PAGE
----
Revolutionary Breakthrough: Rick Doblin predicts approval for MDMA assisted therapy in 2024
The world of publicly traded companies is a strange and mysterious beast, full of shadowy figures and hidden agendas. But even in this dark landscape, there are a few bright spots shining through. Companies like COMPASS Pathways, atai Life Sciences, Small Pharma, and Awakn Life Sciences are all currently conducting clinical trials on various psychedelic compounds, and the results so far are nothing short of astounding.
COMPASS Pathways and Awakn Life Sciences are particularly noteworthy, as they are both preparing to begin Phase 3 trials in the near future. COMPASS Pathways is testing a psilocybin formulation for treatment-resistant depression, while Awakn Life Sciences is testing ketamine for alcohol use disorder.
And then there's Rick Doblin, the Executive Director of the Multidisciplinary Association for Psychedelic Studies (MAPS). Doblin is an industry expert who is among the increasing number of people who anticipate the FDA to take action on MDMA-assisted therapy in the near future. The future of psychedelic medicine is looking brighter than ever, and the possibilities are truly mind-blowing.
According to Doblin, MDMA-assisted therapy could potentially receive approval as early as April or May of 2024. This is a significant development as it would make MDMA, commonly known as ecstasy, a legal and accepted treatment option for individuals suffering from post-traumatic stress disorder (PTSD). MAPS has been at the forefront of research and advocacy for the use of psychedelics in therapy and medicine. With their prediction, it seems that the organization is optimistic about the progress being made towards the acceptance of MDMA-assisted therapy.
MDMA-assisted therapy has been gaining a lot of attention in recent years as a potential treatment for post-traumatic stress disorder (PTSD). PTSD is a debilitating condition that can occur after a person experiences a traumatic event, such as military combat, sexual assault, or a natural disaster. Symptoms can include flashbacks, nightmares, anxiety, and depression.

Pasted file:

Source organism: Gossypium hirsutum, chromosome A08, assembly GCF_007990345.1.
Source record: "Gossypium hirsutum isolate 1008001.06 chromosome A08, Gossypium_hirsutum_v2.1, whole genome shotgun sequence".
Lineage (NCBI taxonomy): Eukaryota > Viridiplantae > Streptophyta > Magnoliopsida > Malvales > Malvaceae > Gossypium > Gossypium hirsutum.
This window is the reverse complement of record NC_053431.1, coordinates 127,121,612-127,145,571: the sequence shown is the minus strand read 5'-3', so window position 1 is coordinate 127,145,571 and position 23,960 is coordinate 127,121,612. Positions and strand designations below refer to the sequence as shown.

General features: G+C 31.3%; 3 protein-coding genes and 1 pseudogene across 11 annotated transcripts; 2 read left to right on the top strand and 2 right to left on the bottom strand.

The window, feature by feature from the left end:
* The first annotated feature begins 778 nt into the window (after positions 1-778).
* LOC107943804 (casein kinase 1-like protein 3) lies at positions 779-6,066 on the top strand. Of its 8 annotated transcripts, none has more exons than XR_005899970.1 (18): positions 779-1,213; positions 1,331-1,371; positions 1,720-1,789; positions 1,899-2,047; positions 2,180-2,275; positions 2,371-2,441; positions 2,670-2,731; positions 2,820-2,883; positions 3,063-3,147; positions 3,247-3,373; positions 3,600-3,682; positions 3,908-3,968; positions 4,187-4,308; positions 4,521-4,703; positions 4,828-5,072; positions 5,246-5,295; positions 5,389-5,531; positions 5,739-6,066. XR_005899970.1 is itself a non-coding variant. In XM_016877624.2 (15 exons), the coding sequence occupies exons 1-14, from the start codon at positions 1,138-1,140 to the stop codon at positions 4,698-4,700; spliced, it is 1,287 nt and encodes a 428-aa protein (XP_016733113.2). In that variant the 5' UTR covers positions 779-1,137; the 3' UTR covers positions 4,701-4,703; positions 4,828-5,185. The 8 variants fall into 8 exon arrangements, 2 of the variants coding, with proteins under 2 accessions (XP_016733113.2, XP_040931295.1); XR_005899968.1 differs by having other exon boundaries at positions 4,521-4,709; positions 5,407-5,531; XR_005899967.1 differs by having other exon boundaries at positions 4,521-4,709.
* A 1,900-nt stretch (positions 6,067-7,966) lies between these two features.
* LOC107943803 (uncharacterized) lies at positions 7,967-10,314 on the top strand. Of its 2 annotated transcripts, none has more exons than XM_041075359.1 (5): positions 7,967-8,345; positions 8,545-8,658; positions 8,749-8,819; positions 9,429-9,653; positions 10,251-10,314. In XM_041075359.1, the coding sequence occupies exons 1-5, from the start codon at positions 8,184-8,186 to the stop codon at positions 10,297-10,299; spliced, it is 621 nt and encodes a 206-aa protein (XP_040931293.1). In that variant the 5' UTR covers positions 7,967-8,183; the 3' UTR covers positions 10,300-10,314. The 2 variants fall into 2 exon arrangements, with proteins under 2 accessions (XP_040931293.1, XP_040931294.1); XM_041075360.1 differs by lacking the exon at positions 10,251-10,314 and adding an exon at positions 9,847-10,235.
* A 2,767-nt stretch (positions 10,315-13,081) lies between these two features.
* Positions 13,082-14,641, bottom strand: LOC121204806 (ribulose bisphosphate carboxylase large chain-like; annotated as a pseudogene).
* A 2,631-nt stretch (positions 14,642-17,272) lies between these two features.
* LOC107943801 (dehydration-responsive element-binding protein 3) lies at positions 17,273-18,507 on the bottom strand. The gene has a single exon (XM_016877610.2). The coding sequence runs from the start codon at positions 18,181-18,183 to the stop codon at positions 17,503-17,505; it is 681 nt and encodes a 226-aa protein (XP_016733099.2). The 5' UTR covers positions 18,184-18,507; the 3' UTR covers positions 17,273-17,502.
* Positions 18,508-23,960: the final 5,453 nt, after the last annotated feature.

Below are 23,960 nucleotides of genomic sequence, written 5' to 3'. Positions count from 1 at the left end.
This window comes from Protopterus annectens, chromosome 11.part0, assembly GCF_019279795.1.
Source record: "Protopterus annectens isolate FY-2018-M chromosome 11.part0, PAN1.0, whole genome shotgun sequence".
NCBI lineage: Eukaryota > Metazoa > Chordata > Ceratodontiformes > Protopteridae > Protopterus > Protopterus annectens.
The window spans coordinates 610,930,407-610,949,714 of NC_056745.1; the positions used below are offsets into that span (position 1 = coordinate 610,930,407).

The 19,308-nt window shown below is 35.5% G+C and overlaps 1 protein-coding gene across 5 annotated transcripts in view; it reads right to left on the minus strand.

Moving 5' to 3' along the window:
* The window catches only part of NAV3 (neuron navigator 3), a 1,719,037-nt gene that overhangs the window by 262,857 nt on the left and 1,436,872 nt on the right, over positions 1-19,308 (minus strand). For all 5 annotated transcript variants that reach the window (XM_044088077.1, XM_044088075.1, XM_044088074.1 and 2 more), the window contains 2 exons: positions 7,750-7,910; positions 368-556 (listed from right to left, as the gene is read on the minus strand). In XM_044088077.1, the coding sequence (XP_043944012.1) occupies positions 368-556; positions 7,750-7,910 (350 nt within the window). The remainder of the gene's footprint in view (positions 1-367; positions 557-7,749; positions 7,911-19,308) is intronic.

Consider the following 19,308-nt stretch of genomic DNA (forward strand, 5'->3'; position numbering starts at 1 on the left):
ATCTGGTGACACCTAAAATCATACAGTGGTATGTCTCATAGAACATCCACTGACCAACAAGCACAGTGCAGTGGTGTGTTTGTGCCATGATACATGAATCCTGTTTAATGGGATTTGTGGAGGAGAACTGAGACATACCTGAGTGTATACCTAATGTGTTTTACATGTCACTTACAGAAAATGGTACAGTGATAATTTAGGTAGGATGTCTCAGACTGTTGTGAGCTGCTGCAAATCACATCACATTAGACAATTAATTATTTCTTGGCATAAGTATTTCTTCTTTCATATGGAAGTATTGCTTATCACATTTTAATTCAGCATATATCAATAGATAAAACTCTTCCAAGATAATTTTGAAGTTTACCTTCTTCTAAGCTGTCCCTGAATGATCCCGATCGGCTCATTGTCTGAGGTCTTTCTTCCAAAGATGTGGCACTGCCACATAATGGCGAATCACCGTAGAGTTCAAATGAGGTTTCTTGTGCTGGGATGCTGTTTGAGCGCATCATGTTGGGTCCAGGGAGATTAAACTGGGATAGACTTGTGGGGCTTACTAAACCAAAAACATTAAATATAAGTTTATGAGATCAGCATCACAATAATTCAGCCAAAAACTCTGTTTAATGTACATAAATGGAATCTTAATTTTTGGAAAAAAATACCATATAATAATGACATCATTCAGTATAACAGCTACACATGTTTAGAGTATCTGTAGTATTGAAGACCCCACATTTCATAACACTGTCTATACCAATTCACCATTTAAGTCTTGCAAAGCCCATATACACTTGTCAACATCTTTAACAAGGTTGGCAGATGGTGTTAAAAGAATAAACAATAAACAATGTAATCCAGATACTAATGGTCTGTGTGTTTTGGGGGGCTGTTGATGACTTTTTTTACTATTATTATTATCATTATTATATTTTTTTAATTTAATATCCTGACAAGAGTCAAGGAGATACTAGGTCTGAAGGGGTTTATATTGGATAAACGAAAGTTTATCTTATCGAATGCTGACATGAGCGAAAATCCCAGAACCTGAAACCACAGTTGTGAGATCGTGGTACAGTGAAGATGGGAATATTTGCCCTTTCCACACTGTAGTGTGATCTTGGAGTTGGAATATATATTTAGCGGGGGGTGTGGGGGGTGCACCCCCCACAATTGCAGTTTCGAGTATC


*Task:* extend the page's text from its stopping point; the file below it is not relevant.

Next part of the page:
Current treatments for PTSD, such as cognitive-behavioral therapy and antidepressants, have been shown to be effective for some people, but not for everyone. As a result, there is a growing need for new and more effective treatments.
What is MDMA?
MDMA, also known as ecstasy or Molly, is a synthetic drug that has been used recreationally for its euphoric effects. However, recent research has shown that when used in a therapeutic setting, with trained therapists, MDMA can have a powerful therapeutic effect.
MDMA works by increasing the release of the neurotransmitters serotonin, dopamine, and norepinephrine in the brain. These neurotransmitters are involved in regulating mood, emotions, and social behavior. By increasing the release of these neurotransmitters, MDMA can help to reduce anxiety, increase empathy, and promote feelings of well-being.
In clinical trials, MDMA-assisted therapy has been shown to be effective in reducing symptoms of PTSD. In a study published in the Journal of Psychopharmacology, 83% of participants with PTSD who received MDMA-assisted therapy no longer met the criteria for PTSD after just two sessions. This is compared to 25% of participants who received a placebo.
Additionally, the benefits of MDMA-assisted therapy appeared to be long-lasting. In a follow-up study conducted 6-12 months later, 67% of participants who received MDMA-assisted therapy no longer had PTSD.
It is important to note that MDMA-assisted therapy is not without risks. MDMA can cause adverse effects such as anxiety, paranoia, and high blood pressure. It is important that the therapy is conducted under the supervision of trained therapists in a controlled setting.
As the Director of Maps, Rick Doblin, predicted, MDMA-assisted therapy is expected to be approved by the FDA for the treatment of PTSD by April/May of 2024. This would be a significant breakthrough in the treatment of PTSD and could help to improve the lives of millions of people.